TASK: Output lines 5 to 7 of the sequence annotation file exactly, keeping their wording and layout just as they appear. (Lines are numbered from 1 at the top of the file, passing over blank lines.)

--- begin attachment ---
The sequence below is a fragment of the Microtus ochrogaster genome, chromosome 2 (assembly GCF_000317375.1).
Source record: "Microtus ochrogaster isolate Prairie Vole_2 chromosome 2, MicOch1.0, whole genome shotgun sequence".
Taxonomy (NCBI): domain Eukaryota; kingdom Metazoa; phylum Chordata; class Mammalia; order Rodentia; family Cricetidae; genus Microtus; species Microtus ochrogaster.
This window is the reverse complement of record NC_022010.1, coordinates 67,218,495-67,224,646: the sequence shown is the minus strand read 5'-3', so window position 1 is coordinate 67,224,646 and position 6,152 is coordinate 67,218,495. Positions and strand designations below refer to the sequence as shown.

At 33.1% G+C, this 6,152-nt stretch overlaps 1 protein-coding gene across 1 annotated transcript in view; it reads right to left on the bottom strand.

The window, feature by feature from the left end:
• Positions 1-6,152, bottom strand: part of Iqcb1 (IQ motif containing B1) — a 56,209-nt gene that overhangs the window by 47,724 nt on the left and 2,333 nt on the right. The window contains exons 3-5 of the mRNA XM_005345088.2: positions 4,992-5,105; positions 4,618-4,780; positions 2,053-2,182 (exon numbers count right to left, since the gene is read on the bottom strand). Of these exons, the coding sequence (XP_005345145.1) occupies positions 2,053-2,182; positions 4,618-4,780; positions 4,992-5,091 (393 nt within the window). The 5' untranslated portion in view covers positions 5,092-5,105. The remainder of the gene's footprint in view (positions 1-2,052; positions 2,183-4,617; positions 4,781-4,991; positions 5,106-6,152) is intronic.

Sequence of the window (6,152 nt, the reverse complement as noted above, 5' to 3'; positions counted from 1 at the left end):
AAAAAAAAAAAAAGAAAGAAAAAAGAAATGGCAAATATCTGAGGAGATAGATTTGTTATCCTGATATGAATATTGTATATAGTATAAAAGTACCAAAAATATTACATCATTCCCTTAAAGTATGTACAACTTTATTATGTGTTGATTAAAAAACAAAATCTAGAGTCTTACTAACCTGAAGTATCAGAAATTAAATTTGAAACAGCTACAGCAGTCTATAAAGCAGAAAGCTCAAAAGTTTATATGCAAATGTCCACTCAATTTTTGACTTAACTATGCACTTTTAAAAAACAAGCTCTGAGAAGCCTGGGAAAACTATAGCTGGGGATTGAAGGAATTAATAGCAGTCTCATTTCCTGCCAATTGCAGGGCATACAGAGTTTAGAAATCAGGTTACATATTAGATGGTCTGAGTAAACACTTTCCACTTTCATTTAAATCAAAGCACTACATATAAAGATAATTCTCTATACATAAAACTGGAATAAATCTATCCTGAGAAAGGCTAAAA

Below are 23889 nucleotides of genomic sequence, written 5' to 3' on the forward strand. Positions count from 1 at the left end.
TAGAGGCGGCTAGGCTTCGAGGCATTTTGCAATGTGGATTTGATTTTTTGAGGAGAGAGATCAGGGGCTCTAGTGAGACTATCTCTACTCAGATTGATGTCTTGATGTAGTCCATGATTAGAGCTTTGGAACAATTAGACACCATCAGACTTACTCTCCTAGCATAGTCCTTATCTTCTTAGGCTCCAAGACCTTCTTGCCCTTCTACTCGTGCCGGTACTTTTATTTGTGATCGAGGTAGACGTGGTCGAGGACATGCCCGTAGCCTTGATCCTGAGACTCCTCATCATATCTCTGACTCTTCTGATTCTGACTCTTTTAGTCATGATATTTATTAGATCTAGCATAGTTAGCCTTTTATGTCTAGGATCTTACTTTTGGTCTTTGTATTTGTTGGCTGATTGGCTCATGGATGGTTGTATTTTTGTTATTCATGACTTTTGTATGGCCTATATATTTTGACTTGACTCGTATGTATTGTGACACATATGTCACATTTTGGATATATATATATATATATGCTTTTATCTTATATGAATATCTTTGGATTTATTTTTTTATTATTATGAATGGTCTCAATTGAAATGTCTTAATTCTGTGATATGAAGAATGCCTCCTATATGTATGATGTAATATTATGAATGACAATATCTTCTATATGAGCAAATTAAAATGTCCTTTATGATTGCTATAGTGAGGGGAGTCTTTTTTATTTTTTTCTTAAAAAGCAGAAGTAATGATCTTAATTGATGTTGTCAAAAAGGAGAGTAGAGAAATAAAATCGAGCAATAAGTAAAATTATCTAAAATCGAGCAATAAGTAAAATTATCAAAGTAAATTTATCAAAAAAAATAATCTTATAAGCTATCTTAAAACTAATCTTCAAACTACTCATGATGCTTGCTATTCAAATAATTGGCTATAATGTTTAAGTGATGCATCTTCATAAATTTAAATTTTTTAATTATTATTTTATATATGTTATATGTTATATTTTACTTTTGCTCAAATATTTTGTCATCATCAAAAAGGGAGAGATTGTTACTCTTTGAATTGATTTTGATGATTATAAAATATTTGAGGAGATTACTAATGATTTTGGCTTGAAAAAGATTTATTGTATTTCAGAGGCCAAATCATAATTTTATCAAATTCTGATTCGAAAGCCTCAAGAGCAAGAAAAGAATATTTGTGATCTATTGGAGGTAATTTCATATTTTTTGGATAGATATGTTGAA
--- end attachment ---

At 33.1% G+C, this 6,152-nt stretch overlaps 1 protein-coding gene across 1 annotated transcript in view; it reads right to left on the bottom strand.

The window, feature by feature from the left end:
• Positions 1-6,152, bottom strand: part of Iqcb1 (IQ motif containing B1) — a 56,209-nt gene that overhangs the window by 47,724 nt on the left and 2,333 nt on the right. The window contains exons 3-5 of the mRNA XM_005345088.2: positions 4,992-5,105; positions 4,618-4,780; positions 2,053-2,182 (exon numbers count right to left, since the gene is read on the bottom strand). Of these exons, the coding sequence (XP_005345145.1) occupies positions 2,053-2,182; positions 4,618-4,780; positions 4,992-5,091 (393 nt within the window). The 5' untranslated portion in view covers positions 5,092-5,105. The remainder of the gene's footprint in view (positions 1-2,052; positions 2,183-4,617; positions 4,781-4,991; positions 5,106-6,152) is intronic.